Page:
British Airways IT fiasco proves you are only as strong as your weakest link

From a terrorist cyber hack to a simple inadvertent removal of a plug from a socket, whatever caused the IT failure that left British Airways’ fleet of aircraft grounded for most of the weekend is a lesson learned, not just for the airline, but for the industry as a whole, especially considering the important role technology provides in the day to day needs of the aviation system.

Worryingly, the world’s leading specialist in air transport communications and IT solutions SITA notes that overall IT spend by airlines in 2014 and 2015 was just 2.8% and 2.7% of revenues, respectively, versus the 4% to 6% that is normally seen in other industry sector. This clearly suggests that airlines are underinvesting in IT and could be leaving themselves vulnerable to all sorts of problems.

This investment shortfall versus industry is especially a concern when you consider that European Aviation Safety Agency (EASA) data shows that hackers have bombarded the aviation sector with over 1,000 attacks per month and cybercrime is forecasted to cost businesses over $2 trillion by 2019. And this is an industry that that will be embracing digitalisation more and more over the coming years.

In its 2016 Airline IT report SITA stated that airlines had predicted their IT spending would grow as a percentage of revenues to 3% and that confidence looks set to extend to 2017 with 52% of chief information officers predicting their operating spend and 57% expecting their capital spend, to increase in the current calendar year. This, says SITA, is considerably more positive than projections in previous surveys.

While BA’s IT may have been out, its customers wasn’t and angry passengers were quick to educate the world, and of course national media organisations, to the chaotic scenes at London’s Heathrow Airport, the airline’s main hub of operation. This also highlighted that despite tested processes on how to cope in a crisis, things may not always go by the book in practice.

Communications specialist Marc Cornelius, founder and managing director of London-based aviation, travel and transport agency 80:20 Communications says whatever the industry, there are some basic rules to crisis communications which need to be addressed in the following order:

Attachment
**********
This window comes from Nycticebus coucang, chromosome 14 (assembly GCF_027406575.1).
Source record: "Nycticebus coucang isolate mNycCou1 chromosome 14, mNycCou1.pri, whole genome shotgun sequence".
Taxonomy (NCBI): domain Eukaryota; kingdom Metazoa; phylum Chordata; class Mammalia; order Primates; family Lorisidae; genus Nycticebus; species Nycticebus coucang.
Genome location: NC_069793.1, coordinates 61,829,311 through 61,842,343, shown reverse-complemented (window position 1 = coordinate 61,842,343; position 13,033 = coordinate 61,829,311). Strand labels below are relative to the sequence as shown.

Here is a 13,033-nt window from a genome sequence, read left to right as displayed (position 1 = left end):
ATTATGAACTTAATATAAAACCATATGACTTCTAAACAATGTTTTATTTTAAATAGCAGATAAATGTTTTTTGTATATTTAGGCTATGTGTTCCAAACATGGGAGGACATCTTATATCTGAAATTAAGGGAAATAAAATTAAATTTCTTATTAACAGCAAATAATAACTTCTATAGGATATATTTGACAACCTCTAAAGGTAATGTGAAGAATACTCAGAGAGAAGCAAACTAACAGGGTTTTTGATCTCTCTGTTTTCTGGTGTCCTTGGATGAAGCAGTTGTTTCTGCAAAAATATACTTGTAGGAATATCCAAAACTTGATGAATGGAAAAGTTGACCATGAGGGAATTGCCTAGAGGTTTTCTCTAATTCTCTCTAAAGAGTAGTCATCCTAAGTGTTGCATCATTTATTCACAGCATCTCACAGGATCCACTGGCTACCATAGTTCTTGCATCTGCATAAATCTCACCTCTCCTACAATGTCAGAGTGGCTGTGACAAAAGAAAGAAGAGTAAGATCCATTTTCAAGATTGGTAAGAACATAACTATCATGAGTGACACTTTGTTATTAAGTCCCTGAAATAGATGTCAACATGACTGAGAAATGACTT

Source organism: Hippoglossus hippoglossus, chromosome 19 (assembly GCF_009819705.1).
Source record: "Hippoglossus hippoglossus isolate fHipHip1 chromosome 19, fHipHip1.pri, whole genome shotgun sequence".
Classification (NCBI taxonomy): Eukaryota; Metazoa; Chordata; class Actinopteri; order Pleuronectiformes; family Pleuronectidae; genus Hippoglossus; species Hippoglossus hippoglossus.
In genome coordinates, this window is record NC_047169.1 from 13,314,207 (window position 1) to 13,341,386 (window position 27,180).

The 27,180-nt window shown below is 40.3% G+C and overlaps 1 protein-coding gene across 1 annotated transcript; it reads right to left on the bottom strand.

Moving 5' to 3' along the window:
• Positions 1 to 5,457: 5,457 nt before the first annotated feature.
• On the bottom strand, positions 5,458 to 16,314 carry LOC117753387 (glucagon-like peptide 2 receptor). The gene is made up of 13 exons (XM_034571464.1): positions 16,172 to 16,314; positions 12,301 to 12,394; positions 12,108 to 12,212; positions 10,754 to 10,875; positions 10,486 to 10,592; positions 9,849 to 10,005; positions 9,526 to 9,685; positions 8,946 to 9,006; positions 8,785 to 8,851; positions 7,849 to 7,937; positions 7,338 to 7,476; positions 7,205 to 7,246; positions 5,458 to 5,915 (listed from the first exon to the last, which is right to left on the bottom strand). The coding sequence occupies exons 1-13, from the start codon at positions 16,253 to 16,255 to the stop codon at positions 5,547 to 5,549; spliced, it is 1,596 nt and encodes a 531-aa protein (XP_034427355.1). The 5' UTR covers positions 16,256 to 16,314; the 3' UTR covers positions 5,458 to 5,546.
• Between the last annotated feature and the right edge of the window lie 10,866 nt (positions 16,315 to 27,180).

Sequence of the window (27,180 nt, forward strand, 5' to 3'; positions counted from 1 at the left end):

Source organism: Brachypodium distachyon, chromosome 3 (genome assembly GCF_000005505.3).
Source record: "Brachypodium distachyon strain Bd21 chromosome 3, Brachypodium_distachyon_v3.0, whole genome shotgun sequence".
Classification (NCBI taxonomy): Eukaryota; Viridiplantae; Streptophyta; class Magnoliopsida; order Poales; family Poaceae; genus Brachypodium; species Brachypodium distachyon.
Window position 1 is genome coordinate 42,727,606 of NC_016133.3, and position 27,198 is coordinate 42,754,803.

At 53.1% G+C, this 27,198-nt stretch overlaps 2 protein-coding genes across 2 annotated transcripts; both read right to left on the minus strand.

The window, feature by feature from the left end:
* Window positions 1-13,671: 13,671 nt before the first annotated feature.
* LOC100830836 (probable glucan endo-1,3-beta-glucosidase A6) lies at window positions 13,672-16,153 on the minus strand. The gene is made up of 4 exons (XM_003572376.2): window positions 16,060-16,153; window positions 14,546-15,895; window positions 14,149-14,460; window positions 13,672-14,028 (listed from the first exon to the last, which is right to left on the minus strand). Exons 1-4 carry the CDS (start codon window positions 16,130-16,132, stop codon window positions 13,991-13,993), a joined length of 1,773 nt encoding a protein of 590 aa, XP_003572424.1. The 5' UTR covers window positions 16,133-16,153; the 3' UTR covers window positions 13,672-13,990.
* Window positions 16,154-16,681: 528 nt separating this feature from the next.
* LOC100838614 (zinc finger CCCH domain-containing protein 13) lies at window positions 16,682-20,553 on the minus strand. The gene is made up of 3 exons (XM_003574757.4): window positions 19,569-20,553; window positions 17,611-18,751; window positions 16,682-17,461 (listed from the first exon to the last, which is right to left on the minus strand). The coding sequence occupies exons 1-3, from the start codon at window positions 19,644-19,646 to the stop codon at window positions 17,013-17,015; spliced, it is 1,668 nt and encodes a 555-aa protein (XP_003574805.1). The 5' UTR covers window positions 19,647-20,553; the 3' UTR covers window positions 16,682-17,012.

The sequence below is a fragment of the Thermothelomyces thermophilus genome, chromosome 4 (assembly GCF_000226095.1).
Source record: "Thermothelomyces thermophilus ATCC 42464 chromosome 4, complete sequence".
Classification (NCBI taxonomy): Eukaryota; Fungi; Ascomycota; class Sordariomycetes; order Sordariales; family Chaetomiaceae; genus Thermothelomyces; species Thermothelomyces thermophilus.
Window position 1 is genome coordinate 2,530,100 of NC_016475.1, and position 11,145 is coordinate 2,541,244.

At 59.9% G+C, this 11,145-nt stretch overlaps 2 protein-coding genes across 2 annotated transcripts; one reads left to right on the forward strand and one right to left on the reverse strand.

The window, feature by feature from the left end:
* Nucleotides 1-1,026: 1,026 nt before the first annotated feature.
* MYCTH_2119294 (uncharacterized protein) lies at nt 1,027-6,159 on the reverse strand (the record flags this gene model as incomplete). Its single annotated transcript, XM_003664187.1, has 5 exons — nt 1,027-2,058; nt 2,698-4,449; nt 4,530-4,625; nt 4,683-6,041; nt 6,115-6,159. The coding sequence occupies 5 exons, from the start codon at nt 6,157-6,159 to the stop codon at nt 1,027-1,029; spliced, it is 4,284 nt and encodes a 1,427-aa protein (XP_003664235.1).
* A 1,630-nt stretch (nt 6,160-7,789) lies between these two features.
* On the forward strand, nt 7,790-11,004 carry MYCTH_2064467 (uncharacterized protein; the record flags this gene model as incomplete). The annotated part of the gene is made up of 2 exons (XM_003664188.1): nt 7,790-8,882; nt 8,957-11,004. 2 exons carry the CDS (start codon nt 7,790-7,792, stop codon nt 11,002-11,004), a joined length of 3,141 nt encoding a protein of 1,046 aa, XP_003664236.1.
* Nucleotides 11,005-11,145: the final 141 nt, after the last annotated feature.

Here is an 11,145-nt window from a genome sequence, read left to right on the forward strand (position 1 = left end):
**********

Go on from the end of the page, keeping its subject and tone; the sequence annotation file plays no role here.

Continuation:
• communicate quickly and keep communicating – otherwise you leave a vacuum that third parties may be quick to fill with their own theories, accurate or otherwise;
  • clearly express your overriding concern for those who have been harmed or inconvenienced by what took place; and
  • find out what happened, fix it and explain what you’ll do to ensure it can’t happen again

With over 20 years’ international PR experience gained at leading agencies and in-house, he acknowledges that while BA has naturally got a number of things right, there have also been some curious failings at the ‘crisis comms 101’ level that he suggests are likely to dog the business for several years. He believes that BA may have focussed too heavily on the third rule at the expense of the first two.

There is an understandable caution that affects major companies when a major financial liability is unfolding before them. Passenger compensation from this weekend’s meltdown will certainly run to tens of millions of pounds and perhaps BA’s instincts (or those of its legal team) were to remain silent until the problem was fully understood, so as not to unwittingly increase its legal exposure.

“This is the wrong response in a crisis of this type, as the reputational harm BA has suffered stands to drag on the company’s performance just when it needs to appeal to customers more than ever,” says Mr Cornelius.

BA is now apologised for the problems (“On behalf of everyone at BA, I want to apologise for the fact you’ve had to go through these very trying experiences,” said CEO Alex Cruz in a video message), and admitted it still has work to do (“We are not there yet – but we are doing our very best to sort things out for you,” said Alex Cruz in the same video).

It is easy to criticise from afar without full knowledge of BA’s internal challenges this weekend. More information will likely be released in the coming days, while an independent investigation is surely on the cards to work out how and why the airline was crippled by the shutdown. What is clear though is like all teams, you are only as strong as your weakest link.